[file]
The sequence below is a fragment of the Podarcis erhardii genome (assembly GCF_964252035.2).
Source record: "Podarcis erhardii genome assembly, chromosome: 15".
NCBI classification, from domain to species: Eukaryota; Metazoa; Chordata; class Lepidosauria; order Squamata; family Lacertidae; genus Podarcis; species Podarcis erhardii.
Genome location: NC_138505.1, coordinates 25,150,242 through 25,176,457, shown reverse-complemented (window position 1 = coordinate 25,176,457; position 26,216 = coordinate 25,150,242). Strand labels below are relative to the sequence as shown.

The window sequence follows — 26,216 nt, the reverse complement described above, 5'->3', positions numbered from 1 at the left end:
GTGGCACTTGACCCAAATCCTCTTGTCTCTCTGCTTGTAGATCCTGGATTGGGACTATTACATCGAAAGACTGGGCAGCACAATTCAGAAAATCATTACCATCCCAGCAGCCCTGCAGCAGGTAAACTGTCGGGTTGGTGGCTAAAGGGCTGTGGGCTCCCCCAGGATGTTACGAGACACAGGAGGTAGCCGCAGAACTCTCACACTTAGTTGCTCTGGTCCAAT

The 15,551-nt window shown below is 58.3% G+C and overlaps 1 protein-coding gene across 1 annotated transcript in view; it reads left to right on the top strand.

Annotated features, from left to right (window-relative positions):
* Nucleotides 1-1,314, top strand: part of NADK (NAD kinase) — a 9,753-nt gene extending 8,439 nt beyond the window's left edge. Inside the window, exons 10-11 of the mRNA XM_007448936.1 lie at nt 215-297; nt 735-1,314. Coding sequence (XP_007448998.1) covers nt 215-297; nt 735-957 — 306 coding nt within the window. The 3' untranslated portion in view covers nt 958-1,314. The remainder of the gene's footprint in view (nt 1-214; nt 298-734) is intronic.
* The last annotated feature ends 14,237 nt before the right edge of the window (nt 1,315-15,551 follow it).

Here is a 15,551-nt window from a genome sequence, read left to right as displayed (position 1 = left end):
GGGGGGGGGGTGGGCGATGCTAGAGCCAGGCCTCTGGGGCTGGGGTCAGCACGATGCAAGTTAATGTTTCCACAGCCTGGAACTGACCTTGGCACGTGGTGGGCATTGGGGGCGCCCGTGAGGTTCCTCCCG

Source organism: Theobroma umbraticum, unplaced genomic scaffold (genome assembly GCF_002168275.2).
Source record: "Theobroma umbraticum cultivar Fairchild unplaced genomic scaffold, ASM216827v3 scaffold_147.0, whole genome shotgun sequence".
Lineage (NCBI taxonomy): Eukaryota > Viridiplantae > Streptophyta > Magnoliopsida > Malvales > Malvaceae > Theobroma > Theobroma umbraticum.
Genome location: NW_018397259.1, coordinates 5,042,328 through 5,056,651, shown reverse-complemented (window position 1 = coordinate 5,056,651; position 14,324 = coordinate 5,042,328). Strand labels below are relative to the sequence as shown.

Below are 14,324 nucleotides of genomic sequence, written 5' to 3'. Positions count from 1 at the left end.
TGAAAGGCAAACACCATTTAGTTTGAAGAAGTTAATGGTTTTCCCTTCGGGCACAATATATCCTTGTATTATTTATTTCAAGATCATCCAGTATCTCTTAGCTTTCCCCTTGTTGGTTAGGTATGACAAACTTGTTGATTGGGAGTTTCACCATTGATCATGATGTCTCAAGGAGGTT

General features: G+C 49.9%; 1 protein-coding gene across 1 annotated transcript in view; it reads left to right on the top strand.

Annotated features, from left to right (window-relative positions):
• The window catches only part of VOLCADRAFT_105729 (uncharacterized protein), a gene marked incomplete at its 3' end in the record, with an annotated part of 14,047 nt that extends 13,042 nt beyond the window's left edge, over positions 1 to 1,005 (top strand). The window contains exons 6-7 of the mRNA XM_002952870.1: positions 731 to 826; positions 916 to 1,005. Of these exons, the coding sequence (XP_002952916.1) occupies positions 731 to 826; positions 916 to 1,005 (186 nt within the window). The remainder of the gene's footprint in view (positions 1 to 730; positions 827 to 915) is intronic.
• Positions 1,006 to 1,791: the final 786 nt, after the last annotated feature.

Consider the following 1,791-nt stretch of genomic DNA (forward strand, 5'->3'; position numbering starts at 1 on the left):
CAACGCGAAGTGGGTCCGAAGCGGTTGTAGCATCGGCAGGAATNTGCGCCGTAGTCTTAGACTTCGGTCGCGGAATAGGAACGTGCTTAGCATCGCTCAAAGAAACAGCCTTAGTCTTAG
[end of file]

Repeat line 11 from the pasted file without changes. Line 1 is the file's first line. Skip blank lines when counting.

Here is a 15,551-nt window from a genome sequence, read left to right as displayed (position 1 = left end):